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Supreme Court of Pennsylvania
January 17, 2018, Argued; February 7, 2018, Filed
No. 159 MM 2017
[*8] [**740] JUSTICE TODD
It is a core principle of our republican form of government "that the voters should choose their representatives, not [**741] the other way around."1 In this case, Petitioners allege that the Pennsylvania Congressional Redistricting Act of 20112 (the "2011 Plan") does the latter, infringing upon that most central of democratic rights — the right to vote. Specifically, they contend that the 2011 Plan is an unconstitutional partisan gerrymander. While federal courts have, to date, been unable to settle on a workable standard by which to assess such claims under the federal Constitution, we find no such barriers under our great Pennsylvania charter. The people of this Commonwealth should never lose sight of the fact that, in its protection [***2] of essential rights, our founding document is the ancestor, not the offspring, of the federal Constitution. We conclude that, in this matter, it provides a constitutional standard, and remedy, even if the federal charter does not. Specifically, we hold that the 2011 Plan violates Article I, Section 5 — the Free and Equal Elections Clause — of the Pennsylvania Constitution.
The challenge herein was brought in June 2017 by Petitioners, the League of Women Voters3 and 18 voters — all registered Democrats, one from each of our state's congressional districts — against Governor Thomas W. Wolf, Lieutenant Governor Michael J. Stack, III, Secretary Robert Torres, and Commissioner Jonathan M. Marks (collectively, "Executive Respondents"), and the General Assembly, Senate President Pro Tempore Joseph B. Scarnati, III, and House Speaker [*9] Michael C. Turzai (collectively, "Legislative Respondents").45 Petitioners alleged that the 2011 Plan violated several provisions of our state Constitution.
On January 22, 2018, this Court entered a per curiam order6 agreeing with Petitioners, and deeming the 2011 Plan to "clearly, plainly and palpably violate" our state Constitution, and so enjoined its further use.7 See Order, [***3] 1/22/18. We further provided that, if the General Assembly and the Governor did not enact a remedial plan by February 15, 2018, this Court would choose a remedial plan. For those endeavors, we set forth the criteria to be applied in measuring the constitutionality [**742] of any remedial plan, holding that:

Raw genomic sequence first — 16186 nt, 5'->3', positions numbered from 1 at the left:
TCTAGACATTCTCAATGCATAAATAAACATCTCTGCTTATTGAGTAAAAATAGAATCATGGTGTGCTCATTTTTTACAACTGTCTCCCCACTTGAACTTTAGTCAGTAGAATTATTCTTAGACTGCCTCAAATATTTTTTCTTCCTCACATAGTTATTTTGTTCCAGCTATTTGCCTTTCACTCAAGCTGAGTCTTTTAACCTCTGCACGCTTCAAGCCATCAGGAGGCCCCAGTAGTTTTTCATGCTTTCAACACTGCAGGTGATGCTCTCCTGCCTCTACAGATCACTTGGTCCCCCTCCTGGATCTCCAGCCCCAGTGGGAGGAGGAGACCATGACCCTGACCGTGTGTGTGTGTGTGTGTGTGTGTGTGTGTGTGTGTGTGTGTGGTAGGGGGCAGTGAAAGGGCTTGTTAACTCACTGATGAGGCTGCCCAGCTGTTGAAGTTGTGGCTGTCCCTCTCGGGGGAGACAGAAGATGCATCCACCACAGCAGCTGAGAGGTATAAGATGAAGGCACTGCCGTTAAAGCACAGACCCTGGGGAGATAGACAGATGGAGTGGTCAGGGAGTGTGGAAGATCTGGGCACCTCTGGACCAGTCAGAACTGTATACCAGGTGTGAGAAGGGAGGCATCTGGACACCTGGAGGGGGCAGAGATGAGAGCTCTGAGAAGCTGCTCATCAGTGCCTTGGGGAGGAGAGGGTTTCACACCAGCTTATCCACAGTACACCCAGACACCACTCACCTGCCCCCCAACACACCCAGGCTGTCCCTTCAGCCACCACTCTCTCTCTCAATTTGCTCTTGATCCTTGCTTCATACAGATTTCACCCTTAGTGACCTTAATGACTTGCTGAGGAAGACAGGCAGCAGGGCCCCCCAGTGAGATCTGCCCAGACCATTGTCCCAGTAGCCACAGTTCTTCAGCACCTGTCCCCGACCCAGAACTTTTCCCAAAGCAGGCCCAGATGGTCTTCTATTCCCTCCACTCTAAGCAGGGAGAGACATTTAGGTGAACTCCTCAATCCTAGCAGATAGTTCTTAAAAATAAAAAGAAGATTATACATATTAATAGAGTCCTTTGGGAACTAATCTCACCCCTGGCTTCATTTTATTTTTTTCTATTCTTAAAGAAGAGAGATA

Full case includes Shepard's, Headnotes, Legal Analytics from Lex Machina, and more.
645 Pa. 1 *; 178 A.3d 737 **; 2018 Pa. LEXIS 771 ***; 2018 WL 750872
LEAGUE OF WOMEN VOTERS OF PENNSYLVANIA, CARMEN FEBO SAN MIGUEL, JAMES SOLOMON, JOHN GREINER, JOHN CAPOWSKI, GRETCHEN BRANDT, THOMAS RENTSCHLER, MARY ELIZABETH LAWN, LISA ISAACS, DON LANCASTER, JORDI COMAS, ROBERT SMITH, WILLIAM MARX, RICHARD MANTELL, PRISCILLA MCNULTY, THOMAS ULRICH, ROBERT MCKINSTRY, MARK LICHTY, LORRAINE PETROSKY, Petitioners v. THE COMMONWEALTH OF PENNSYLVANIA; THE PENNSYLVANIA GENERAL ASSEMBLY; THOMAS W. WOLF, IN HIS CAPACITY AS GOVERNOR OF PENNSYLVANIA; MICHAEL J. STACK III, IN HIS CAPACITY AS LIEUTENANT GOVERNOR OF PENNSYLVANIA AND PRESIDENT OF THE PENNSYLVANIA SENATE; MICHAEL C. TURZAI, IN HIS CAPACITY AS SPEAKER OF THE PENNSYLVANIA HOUSE OF REPRESENTATIVES; JOSEPH B. SCARNATI III, IN HIS CAPACITY AS PENNSYLVANIA SENATE PRESIDENT PRO TEMPORE; ROBERT TORRES, IN HIS CAPACITY AS ACTING SECRETARY OF THE COMMONWEALTH OF PENNSYLVANIA; JONATHAN M. MARKS, IN HIS CAPACITY AS COMMISSIONER OF THE BUREAU OF COMMISSIONS, ELECTIONS, AND LEGISLATION OF THE PENNSYLVANIA DEPARTMENT OF STATE, Respondents
Subsequent History: As Amended May 2, 2018.
Prior History: [***1] On the Recommended Findings of Fact and Conclusions of Law of the Commonwealth Court of Pennsylvania entered on 12/29/17 at No. 261 MD 2017.
League of Women Voters of Pa. v. Commonwealth, 644 Pa. 287, 175 A.3d 282, 2018 Pa. LEXIS 438 (Pa., Jan. 22, 2018)
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